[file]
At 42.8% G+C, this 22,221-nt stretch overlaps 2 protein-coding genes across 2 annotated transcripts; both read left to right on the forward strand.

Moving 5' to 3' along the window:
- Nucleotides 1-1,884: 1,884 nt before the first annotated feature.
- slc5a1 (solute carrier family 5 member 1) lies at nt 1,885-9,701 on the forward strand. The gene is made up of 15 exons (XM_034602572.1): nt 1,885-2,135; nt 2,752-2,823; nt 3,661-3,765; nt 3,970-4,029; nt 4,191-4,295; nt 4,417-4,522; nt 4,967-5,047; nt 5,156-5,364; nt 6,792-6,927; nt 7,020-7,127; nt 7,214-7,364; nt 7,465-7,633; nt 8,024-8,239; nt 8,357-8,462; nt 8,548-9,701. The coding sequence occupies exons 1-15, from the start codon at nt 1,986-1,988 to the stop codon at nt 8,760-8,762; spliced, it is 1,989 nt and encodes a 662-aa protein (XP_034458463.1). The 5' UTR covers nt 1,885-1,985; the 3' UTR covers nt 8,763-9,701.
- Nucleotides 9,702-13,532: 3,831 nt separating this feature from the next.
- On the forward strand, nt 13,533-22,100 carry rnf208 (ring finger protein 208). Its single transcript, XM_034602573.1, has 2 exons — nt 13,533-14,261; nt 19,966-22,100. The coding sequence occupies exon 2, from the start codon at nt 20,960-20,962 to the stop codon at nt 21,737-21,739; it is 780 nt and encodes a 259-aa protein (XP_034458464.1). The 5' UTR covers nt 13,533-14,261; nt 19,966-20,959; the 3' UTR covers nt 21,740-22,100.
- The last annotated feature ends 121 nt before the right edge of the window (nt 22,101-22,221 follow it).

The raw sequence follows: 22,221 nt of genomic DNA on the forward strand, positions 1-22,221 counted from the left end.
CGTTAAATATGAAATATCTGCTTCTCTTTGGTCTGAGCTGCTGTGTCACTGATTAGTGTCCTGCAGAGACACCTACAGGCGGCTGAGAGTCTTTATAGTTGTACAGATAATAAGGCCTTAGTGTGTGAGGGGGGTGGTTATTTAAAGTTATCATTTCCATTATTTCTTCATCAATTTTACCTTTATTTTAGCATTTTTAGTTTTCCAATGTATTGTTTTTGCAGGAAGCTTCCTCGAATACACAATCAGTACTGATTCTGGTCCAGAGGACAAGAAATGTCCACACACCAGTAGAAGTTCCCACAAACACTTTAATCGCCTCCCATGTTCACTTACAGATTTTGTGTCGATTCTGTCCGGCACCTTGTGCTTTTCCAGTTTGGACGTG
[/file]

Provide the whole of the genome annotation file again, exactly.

At 42.8% G+C, this 22,221-nt stretch overlaps 2 protein-coding genes across 2 annotated transcripts; both read left to right on the forward strand.

Moving 5' to 3' along the window:
- Nucleotides 1-1,884: 1,884 nt before the first annotated feature.
- slc5a1 (solute carrier family 5 member 1) lies at nt 1,885-9,701 on the forward strand. The gene is made up of 15 exons (XM_034602572.1): nt 1,885-2,135; nt 2,752-2,823; nt 3,661-3,765; nt 3,970-4,029; nt 4,191-4,295; nt 4,417-4,522; nt 4,967-5,047; nt 5,156-5,364; nt 6,792-6,927; nt 7,020-7,127; nt 7,214-7,364; nt 7,465-7,633; nt 8,024-8,239; nt 8,357-8,462; nt 8,548-9,701. The coding sequence occupies exons 1-15, from the start codon at nt 1,986-1,988 to the stop codon at nt 8,760-8,762; spliced, it is 1,989 nt and encodes a 662-aa protein (XP_034458463.1). The 5' UTR covers nt 1,885-1,985; the 3' UTR covers nt 8,763-9,701.
- Nucleotides 9,702-13,532: 3,831 nt separating this feature from the next.
- On the forward strand, nt 13,533-22,100 carry rnf208 (ring finger protein 208). Its single transcript, XM_034602573.1, has 2 exons — nt 13,533-14,261; nt 19,966-22,100. The coding sequence occupies exon 2, from the start codon at nt 20,960-20,962 to the stop codon at nt 21,737-21,739; it is 780 nt and encodes a 259-aa protein (XP_034458464.1). The 5' UTR covers nt 13,533-14,261; nt 19,966-20,959; the 3' UTR covers nt 21,740-22,100.
- The last annotated feature ends 121 nt before the right edge of the window (nt 22,101-22,221 follow it).

The raw sequence follows: 22,221 nt of genomic DNA on the forward strand, positions 1-22,221 counted from the left end.
CGTTAAATATGAAATATCTGCTTCTCTTTGGTCTGAGCTGCTGTGTCACTGATTAGTGTCCTGCAGAGACACCTACAGGCGGCTGAGAGTCTTTATAGTTGTACAGATAATAAGGCCTTAGTGTGTGAGGGGGGTGGTTATTTAAAGTTATCATTTCCATTATTTCTTCATCAATTTTACCTTTATTTTAGCATTTTTAGTTTTCCAATGTATTGTTTTTGCAGGAAGCTTCCTCGAATACACAATCAGTACTGATTCTGGTCCAGAGGACAAGAAATGTCCACACACCAGTAGAAGTTCCCACAAACACTTTAATCGCCTCCCATGTTCACTTACAGATTTTGTGTCGATTCTGTCCGGCACCTTGTGCTTTTCCAGTTTGGACGTG